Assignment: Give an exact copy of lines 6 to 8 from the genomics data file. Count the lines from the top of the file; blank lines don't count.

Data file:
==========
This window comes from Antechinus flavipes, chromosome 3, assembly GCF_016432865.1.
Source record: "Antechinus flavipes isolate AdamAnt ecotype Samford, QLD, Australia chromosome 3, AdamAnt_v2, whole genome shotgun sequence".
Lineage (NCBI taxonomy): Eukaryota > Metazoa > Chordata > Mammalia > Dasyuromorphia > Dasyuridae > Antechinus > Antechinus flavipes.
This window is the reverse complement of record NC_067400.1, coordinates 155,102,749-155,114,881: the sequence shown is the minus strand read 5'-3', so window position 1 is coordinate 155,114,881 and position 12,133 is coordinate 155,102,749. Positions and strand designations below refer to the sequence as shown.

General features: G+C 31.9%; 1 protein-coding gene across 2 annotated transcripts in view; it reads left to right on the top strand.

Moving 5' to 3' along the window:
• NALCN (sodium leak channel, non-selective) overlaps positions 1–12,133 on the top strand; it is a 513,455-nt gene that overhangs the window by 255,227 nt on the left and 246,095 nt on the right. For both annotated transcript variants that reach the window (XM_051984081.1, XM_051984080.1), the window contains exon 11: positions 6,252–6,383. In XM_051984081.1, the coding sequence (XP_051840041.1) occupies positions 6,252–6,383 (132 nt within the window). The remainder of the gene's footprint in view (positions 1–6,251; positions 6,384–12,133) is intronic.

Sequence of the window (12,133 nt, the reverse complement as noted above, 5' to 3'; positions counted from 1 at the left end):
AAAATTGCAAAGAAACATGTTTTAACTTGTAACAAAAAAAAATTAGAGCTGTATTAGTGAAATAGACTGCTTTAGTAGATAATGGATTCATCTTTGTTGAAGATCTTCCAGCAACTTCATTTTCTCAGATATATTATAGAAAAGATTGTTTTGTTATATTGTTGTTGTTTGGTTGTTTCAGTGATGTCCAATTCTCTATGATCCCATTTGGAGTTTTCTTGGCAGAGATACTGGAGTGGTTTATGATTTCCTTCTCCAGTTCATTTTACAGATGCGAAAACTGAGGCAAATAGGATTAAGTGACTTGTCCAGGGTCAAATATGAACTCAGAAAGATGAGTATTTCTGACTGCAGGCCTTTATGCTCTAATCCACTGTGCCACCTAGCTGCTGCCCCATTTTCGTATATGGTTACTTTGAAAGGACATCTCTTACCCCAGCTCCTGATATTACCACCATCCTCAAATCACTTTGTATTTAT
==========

Moving 5' to 3' along the window:
• NALCN (sodium leak channel, non-selective) overlaps positions 1–12,133 on the top strand; it is a 513,455-nt gene that overhangs the window by 255,227 nt on the left and 246,095 nt on the right. For both annotated transcript variants that reach the window (XM_051984081.1, XM_051984080.1), the window contains exon 11: positions 6,252–6,383. In XM_051984081.1, the coding sequence (XP_051840041.1) occupies positions 6,252–6,383 (132 nt within the window). The remainder of the gene's footprint in view (positions 1–6,251; positions 6,384–12,133) is intronic.

Sequence of the window (12,133 nt, the reverse complement as noted above, 5' to 3'; positions counted from 1 at the left end):